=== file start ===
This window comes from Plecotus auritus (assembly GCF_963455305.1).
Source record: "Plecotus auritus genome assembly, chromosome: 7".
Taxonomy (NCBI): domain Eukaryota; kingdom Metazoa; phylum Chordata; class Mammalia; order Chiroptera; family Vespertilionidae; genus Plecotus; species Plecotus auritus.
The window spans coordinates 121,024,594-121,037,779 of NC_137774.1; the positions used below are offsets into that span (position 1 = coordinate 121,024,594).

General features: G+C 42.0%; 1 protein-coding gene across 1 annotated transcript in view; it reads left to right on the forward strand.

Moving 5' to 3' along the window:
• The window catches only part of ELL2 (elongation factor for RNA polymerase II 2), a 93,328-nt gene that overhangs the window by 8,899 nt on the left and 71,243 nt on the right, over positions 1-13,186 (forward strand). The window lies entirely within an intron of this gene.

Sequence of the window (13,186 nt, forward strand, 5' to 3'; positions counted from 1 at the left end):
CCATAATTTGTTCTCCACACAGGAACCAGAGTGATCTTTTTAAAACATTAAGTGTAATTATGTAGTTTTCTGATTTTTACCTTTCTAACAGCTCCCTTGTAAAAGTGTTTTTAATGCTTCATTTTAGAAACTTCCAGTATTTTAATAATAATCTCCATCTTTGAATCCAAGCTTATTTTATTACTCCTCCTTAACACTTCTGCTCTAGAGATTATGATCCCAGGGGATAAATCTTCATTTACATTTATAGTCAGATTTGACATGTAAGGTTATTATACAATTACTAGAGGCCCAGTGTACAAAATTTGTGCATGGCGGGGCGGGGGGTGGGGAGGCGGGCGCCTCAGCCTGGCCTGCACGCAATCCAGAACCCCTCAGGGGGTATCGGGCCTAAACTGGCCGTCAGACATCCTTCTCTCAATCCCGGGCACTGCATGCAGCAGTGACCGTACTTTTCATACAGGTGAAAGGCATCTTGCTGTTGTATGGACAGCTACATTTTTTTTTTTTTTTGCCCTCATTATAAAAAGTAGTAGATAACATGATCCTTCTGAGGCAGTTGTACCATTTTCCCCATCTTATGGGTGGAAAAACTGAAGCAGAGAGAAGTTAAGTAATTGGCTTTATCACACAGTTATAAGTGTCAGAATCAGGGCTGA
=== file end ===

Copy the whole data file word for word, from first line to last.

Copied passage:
This window comes from Plecotus auritus (assembly GCF_963455305.1).
Source record: "Plecotus auritus genome assembly, chromosome: 7".
Taxonomy (NCBI): domain Eukaryota; kingdom Metazoa; phylum Chordata; class Mammalia; order Chiroptera; family Vespertilionidae; genus Plecotus; species Plecotus auritus.
The window spans coordinates 121,024,594-121,037,779 of NC_137774.1; the positions used below are offsets into that span (position 1 = coordinate 121,024,594).

General features: G+C 42.0%; 1 protein-coding gene across 1 annotated transcript in view; it reads left to right on the forward strand.

Moving 5' to 3' along the window:
• The window catches only part of ELL2 (elongation factor for RNA polymerase II 2), a 93,328-nt gene that overhangs the window by 8,899 nt on the left and 71,243 nt on the right, over positions 1-13,186 (forward strand). The window lies entirely within an intron of this gene.

Sequence of the window (13,186 nt, forward strand, 5' to 3'; positions counted from 1 at the left end):
CCATAATTTGTTCTCCACACAGGAACCAGAGTGATCTTTTTAAAACATTAAGTGTAATTATGTAGTTTTCTGATTTTTACCTTTCTAACAGCTCCCTTGTAAAAGTGTTTTTAATGCTTCATTTTAGAAACTTCCAGTATTTTAATAATAATCTCCATCTTTGAATCCAAGCTTATTTTATTACTCCTCCTTAACACTTCTGCTCTAGAGATTATGATCCCAGGGGATAAATCTTCATTTACATTTATAGTCAGATTTGACATGTAAGGTTATTATACAATTACTAGAGGCCCAGTGTACAAAATTTGTGCATGGCGGGGCGGGGGGTGGGGAGGCGGGCGCCTCAGCCTGGCCTGCACGCAATCCAGAACCCCTCAGGGGGTATCGGGCCTAAACTGGCCGTCAGACATCCTTCTCTCAATCCCGGGCACTGCATGCAGCAGTGACCGTACTTTTCATACAGGTGAAAGGCATCTTGCTGTTGTATGGACAGCTACATTTTTTTTTTTTTTTGCCCTCATTATAAAAAGTAGTAGATAACATGATCCTTCTGAGGCAGTTGTACCATTTTCCCCATCTTATGGGTGGAAAAACTGAAGCAGAGAGAAGTTAAGTAATTGGCTTTATCACACAGTTATAAGTGTCAGAATCAGGGCTGA